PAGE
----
The Federal Energy Regulatory Commission this week denied PublicService Co. of Colorado’s request to stay an order awarding KNWattenberg authorization to construct and acquire facilities forits planned Front Runner pipeline. Some view the request by PublicService, a sponsor of the rival Front Range pipeline, as an attemptto quash pipeline competition in the Front Range section ofColorado.

Public Service, whose pipeline is up and running, said it soughtthe stay because it believes the KN’s Front Runner project raisesthe same jurisdictional issues that are inherent in a hotlydisputed case involving the construction of a lateral in Coloradoby KN Wattenberg.

At issue in the Colorado lateral case is whether FERCoverstepped its bounds when it authorized the construction of theproject. Many parties-including the Tenth Circuit Court ofAppeals-think the Commission did because the lateral met therequirements for being a Hinshaw line exempt from the Natural GasAct (NGA). Earlier this year, the court reversed and remanded theoriginal order to the Commission, which has yet to act.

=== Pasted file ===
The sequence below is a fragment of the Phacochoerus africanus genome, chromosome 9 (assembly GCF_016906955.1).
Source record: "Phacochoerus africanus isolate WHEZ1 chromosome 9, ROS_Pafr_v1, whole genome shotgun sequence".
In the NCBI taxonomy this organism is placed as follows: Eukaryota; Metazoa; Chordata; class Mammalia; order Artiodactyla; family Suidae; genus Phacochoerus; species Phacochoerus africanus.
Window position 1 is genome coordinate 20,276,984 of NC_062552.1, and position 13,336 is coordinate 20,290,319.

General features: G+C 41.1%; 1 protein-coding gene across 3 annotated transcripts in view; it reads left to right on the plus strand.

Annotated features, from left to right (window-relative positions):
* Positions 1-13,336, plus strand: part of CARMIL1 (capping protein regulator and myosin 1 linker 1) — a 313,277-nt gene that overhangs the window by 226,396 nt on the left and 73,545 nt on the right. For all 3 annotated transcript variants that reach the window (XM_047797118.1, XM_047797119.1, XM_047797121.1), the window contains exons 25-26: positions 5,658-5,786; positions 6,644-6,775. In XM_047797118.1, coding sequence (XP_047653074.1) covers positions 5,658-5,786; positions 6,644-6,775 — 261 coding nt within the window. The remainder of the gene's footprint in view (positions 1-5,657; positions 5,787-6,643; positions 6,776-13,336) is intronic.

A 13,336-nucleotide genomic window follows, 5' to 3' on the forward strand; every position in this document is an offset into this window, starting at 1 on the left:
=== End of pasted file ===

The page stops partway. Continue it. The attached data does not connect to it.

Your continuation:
Meanwhile, Public Service has challenged in court KNWattenberg’s certificate for its Front Runner project on groundsthat it, too, is a Hinshaw line. In light of the Tenth Circuit’sruling in the Colorado lateral case, the Commission asked the courtto remand its certificate order on Front Runner so it can revisitthe jurisdictional issues. The court did so last August. If FERCshould reverse itself on Front Runner, that could be the final nailin the coffin for the project.

In denying the stay, FERC said the two cases were distinct anddid not necessarily raise the same jurisdictional issues. The”facts and circumstances in that [Colorado lateral] case differfrom those faced here,” the order said [CP98-49-004]. Even if theCommission were to ultimately decide on remand that the lateral wasnon-jurisdictional, it “would not necessarily require a findingthat the Front Runner pipeline is also non-jurisdictional.”

KN Wattenberg initially had expected to complete its 108-mileFront Runner project by July of this year, but it was granted anextension until July of 2000. This was not the first delay for theproject. KN initially had expected to build it in 1998. Assumingthe jurisdictional dispute and other problems are worked out, thepipeline would transport natural gas from Colorado’s northernborder, down the eastern edge of the Rocky Mountains to the growingDenver market.

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